"It didn't impact me," McWilson said about the effect of the Cornhuskers recruiting against UK. "I'm my own person."

There are some coaches who manage to skillfully recruit negatively, weaving doubt into recruit's minds where doubt shouldn't exist. Then there is the Nebraska staff, whose pitch is filled with all the intricacies of a playground taunt. No, Marcus does not believe Kentucky is a bad place to go, and yes, you do look like sore losers.

BUT. This column isn't meant to be a maelstrom of malice against the Husker's staff, and certainly not against the recruiting class they brought in. I mean, like Northwestern, this style of recruiting just resulted in an 11-win season against a pretty tough schedule. The Huskers managed to bring down Wisconsin, Michigan, Penn State, Northwestern, Michigan State, and Minnesota. They even hung close with a Georgia team that should probably have been playing the National Championship game, and barely lost to Pac-12 runner up UCLA.

Players like top-100 RB Terrell Newby and four-star LB Marcus Newby (unrelated) show that the Huskers still can reach from coast to coast for top talent, while the poaching of DE Randy Gregory from Purdue shows that they can dish out the decommitments just as they take them. Guys like WR Kevin Gladney, OL David Knevel, LB Courtney Love, and DL AJ Natter form a solid core of guys who are under-rated by recruiting services for one reason or another (say, for being a late-riser from Canada), and QB Johnny Stanton will be very much in the mix to replace Martinez once he goes.


RB Terrell Newby. As I mentioned earlier, this team is run-oriented to the max. While Newby may have 2 established veterans ahead of him on the depth chart, that's really it. Everything else comes down to a fellow freshman and a bunch of walk-ons. Last year, the 3rd most used RB had 52 carries for 348 yards. That may not have been enough to keep Braylon Heard from transferring to Kentucky, but that would be nice load for a freshman acclimating himself to college ball. I mean, if you want comparisons, look at Michigan's stats from last year. Senior Vincent Smith didn't have close to that many carries last year. I'm betting Newby sees the field this year, and carves himself a role that he occupies until Ameer Abdullah leaves.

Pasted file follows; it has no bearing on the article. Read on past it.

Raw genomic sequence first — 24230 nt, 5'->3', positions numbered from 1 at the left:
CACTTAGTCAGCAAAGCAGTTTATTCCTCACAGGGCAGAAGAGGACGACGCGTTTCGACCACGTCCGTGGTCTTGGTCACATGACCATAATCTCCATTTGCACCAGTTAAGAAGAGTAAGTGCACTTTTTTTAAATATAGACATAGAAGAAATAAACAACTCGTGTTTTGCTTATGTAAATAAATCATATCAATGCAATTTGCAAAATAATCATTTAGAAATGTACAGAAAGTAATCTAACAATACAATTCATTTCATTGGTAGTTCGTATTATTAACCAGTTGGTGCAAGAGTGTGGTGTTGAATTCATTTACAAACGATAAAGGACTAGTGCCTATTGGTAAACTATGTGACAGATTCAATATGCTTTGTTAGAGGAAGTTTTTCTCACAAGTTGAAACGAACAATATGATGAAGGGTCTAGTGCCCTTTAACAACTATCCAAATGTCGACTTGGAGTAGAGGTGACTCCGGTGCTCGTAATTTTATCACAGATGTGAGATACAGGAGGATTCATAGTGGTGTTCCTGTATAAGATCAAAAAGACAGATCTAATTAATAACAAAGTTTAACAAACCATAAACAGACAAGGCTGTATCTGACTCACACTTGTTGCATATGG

DE Randy Gregory. Being the top JUCO DE has meant pretty good things for the past couple of years. Take a look at Miss St. DE Denico Autry, who ended this past season with 4 sacks and 9.5 TFLs. Or years past, where Tank Carradine, Jason Pierre-Paul and Bruce Irvin have all parlayed their success in the JUCO rankings into first/second-round draft territory. Gregory could very well end up in the same position as these guys, but like them, he'll probably spend his first year spelling other DL on passing downs. That's still a very scary thing.

LB Josh Banderas. Nebraska ended up with one of the most complete linebacker classes in the B1G (or country, for that matter), landing three kids that are rated as four-star recruits by at least one service. If you're comparing this to Michigan's 2012 class, then Banderas is the Joe Bolden of the group. Although he didn't enroll early, the Army All-American is the most likely to end up at the MIKE linebacker, pitting him against two other very young guys- a RS Sophomore and a RS Freshman with one combined start between the two. Although he says he hopes to play the WLB position at NU, he seems the most likely of the three to be in the middle.

LB Courtney Love. I know, I know. Another linebacker? But the LB position is wide open right now, after Nebraska lost all three starters to graduation. Love enrolled early and is slated to play the WILL linebacker position. He'll have to battle RS JR Zaire Anderson (who started last year but is coming off injury) and RS FR Michael Rose for playing time, but if he can get past Rose, he'll be groomed to replace Anderson.

S DJ Singleton. Nebraska lost all three linebackers- they also lost both of their starting safeties. While it looks like JRs Corey Cooper and Harvey Jackson are in line to start, Singleton should come in and challenge for a spot after spending an extra year as a post-grad. After career backup Wil Richards, there's really nothing on the depth chart. Expect Singleton to come in and immediately compete for a backup position.